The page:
Think Your Plants Have Interveinal Chlorosis? Here's What to Do
Whether you are a traditional grower in soil or containers, or you grow hydroponically, seeing yellow leaves on plants is inevitable. Being able to identify what is causing that yellowing will help to treat and prevent it from happening again.
Chlorosis is a symptom of failing plant health. It could be serious or minor, depending on the cause. It is a loss of chlorophyll in the leaf, causing a yellow appearance throughout the entire leaf. Interveinal chlorosis is a yellowing of the leaf, but with a distinct difference from simple chlorosis; the veins of the leaf remain green.
If left untreated, interveinal chlorosis can be detrimental to the plant. If it is a crop where leaves are important, such as spinach, the entire crop could be lost. If it is an ornamental or commercial crop, there is very little sales appeal to a plant with interveinal chlorosis. Even if it is just a houseplant, interveinal chlorosis can affect proper functioning of the plant leading to early decline, poor blooming and even poor yields.
Symptoms - As mentioned above, interveinal chlorosis is a yellowing of the leaves that only occurs on leaves where the veins still have chlorophyll. Chlorosis of the whole leaf is a nitrogen deficiency and is easily treated.
Causes - The potential causes of interveinal chlorosis are numerous; some chemical, some physical. Any of the following can potentially cause interveinal chlorosis: iron, manganese or zinc deficiencies, pH above 7.0, too much organic matter, too high of an EC, toxic levels of certain nutrients including phosphorus, copper, zinc or manganese, poorly drained or compacted soil, contact with herbicides, girdled roots, and competition from other plants. The surest method to determine the cause if it is not evident, is to perform a soil analysis, or an analysis of the nutrient solution if growing hydroponically.
Remedies - The corrective measure(s) will depend on the cause(s). In some instances, just adding appropriate amounts of the deficient nutrient will resolve the issue. If the issue is too high of a pH, adding sulfur will lower the pH and make iron more available. If EC or specific nutrient levels are too high, leach the soil with distilled water to try and flush out some of the excess salts. If the issue is herbicide contact, girdling roots or too much competition from other plants, the best course of action may be to remove the plant and start over elsewhere.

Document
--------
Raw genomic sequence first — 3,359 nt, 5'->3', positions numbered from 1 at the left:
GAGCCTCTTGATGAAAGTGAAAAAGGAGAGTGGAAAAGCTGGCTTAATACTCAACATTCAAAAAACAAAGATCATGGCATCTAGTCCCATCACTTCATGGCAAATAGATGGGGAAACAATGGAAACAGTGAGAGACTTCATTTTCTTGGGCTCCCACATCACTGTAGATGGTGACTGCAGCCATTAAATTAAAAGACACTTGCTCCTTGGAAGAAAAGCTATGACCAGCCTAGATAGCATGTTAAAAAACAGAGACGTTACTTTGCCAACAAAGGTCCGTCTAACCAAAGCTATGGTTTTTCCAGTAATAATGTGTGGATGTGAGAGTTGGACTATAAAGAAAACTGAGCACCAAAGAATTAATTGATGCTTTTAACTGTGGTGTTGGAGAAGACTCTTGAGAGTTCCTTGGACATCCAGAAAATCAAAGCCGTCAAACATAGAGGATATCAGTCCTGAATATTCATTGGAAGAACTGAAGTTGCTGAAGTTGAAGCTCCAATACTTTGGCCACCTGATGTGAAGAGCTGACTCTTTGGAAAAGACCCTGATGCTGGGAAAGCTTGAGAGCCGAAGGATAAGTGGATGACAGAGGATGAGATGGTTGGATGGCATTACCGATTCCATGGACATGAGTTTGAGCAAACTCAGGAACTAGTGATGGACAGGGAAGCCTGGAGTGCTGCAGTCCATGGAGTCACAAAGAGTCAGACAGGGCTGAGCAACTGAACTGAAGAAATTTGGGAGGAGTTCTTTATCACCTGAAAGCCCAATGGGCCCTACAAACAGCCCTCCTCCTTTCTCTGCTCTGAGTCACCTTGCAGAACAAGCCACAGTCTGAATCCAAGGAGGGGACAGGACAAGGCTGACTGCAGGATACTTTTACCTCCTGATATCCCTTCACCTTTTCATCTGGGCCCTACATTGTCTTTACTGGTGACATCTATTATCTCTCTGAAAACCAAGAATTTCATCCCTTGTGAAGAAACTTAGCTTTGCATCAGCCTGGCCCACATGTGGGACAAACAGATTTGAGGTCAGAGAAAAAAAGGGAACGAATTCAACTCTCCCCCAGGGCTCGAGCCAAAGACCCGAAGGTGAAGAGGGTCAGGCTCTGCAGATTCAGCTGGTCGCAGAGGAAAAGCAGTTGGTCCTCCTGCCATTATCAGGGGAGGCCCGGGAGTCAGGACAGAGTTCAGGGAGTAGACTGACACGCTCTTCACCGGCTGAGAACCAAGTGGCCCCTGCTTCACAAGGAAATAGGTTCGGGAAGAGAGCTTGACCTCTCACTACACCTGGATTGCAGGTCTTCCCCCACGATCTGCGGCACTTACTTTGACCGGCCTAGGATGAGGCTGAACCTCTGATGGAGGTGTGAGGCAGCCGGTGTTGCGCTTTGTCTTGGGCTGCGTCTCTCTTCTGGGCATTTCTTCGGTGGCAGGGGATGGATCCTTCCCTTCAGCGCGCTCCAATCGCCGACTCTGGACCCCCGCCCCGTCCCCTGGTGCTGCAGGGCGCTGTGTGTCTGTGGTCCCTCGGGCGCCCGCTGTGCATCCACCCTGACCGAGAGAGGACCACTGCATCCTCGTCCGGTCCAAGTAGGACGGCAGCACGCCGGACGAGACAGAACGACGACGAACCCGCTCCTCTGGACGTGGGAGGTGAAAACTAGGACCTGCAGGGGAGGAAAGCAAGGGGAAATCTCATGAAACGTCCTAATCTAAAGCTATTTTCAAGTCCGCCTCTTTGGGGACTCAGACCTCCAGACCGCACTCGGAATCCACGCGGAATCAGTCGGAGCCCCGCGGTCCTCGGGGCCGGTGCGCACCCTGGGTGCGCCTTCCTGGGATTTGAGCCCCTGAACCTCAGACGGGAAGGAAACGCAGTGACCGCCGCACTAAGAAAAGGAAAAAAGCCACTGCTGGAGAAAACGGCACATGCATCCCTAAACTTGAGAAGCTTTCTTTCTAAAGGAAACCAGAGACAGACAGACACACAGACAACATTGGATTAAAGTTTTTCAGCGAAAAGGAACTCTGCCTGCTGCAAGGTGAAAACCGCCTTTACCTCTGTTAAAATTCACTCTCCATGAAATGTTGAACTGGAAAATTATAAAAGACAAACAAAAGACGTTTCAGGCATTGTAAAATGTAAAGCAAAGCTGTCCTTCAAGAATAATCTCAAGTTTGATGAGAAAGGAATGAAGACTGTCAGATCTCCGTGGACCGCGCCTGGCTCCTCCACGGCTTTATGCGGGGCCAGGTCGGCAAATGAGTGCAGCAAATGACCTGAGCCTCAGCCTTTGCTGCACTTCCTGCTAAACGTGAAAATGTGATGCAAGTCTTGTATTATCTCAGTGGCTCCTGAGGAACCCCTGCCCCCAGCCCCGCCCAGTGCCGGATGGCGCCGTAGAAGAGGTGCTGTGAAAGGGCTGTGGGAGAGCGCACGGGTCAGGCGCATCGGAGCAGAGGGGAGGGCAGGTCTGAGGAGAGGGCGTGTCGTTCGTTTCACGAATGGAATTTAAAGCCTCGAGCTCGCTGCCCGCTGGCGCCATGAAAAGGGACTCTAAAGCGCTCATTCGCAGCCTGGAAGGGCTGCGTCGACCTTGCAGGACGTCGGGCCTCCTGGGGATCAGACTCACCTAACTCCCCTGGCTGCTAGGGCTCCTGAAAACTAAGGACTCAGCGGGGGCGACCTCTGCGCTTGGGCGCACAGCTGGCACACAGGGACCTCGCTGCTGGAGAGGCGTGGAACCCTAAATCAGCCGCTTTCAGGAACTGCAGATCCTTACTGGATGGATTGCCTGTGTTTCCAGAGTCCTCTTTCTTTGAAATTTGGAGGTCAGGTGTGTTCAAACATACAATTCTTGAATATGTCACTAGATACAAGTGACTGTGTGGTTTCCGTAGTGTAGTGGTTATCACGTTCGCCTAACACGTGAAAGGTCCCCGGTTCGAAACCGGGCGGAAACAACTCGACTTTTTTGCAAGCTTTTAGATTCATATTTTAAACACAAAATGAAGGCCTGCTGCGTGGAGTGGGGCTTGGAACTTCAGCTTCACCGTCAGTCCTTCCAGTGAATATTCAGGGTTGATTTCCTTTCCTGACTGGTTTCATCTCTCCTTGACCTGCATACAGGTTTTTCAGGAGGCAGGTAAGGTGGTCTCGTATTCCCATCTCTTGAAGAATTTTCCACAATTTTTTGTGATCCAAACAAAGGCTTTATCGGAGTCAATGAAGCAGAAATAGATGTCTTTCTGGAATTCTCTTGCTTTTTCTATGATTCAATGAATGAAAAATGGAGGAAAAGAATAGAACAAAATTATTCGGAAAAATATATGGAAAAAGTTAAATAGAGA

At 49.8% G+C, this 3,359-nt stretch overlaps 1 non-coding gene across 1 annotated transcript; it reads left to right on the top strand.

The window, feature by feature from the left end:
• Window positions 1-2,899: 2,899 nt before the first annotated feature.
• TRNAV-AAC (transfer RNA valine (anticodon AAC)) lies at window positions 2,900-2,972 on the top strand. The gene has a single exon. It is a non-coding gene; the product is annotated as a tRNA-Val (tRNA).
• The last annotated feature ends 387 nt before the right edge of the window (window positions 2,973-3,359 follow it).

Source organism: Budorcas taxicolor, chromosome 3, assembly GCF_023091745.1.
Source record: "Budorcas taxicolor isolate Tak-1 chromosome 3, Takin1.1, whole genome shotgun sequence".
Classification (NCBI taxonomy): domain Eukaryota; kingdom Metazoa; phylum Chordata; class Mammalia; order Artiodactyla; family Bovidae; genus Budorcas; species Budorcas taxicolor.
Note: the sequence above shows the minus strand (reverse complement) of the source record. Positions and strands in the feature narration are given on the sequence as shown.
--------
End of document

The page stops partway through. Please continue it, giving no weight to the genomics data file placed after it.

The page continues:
Why Location Matters
Where the interveinal chlorosis is occurring on the plant is a key to identifying the cause. If symptoms start at the top of the plant or in the new growth, it is very likely to be an iron deficiency. This could mean that there truly is a lack of iron or that your pH needs to be adjusted so that the plant can use the iron that is there. Chelated iron can be added to the soil or nutrient solution if testing indicates that the pH is where it should be, otherwise the first corrective measure should be a pH adjustment.
If the bottom leaves are showing signs of interveinal chlorosis, but not the top leaves, the cause is likely to be a magnesium deficiency. The plant is pulling all available magnesium to aid in development of new growth. A foliar application of magnesium- sulfate should help to clear that up or a dose of a calcium- magnesium fertilizer in the soil or water reservoir will help as well. If a dose of magnesium doesn’t solve the issue, and your plants are in a flowering or fruiting stage, the issue may actually be too much potassium. For hydroponic growers, flushing out the water and adding a fresh, balanced nutrient solution should do the trick. For soil growers, the area around the roots should be flushed with distilled or deionized water to try and leach out some of the potassium if possible. At the very least, cease any application of potassium-containing amendments for the time being.
Nitrogen deficiency may also appear as magnesium deficiency with interveinal chlorosis occurring at the bottom and middle of the plant, but while this is not unknown, it is rare. A shot of any water soluble nitrogen should show if that is the problem. If the yellowing does not reverse, then the problem is not likely to be a lack of nitrogen. Also, nitrogen deficiency is more commonly presented as simple chlorosis versus interveinal chlorosis.
Written by Chris Bond | Certified Permaculture Designer, Nursery Technician, Nursery Professional
Chris Bond’s research interests are with sustainable agriculture, biological pest control, and alternative growing methods. He is a certified permaculture designer and certified nursery technician in Ohio and a certified nursery professional in New York, where he got his start in growing.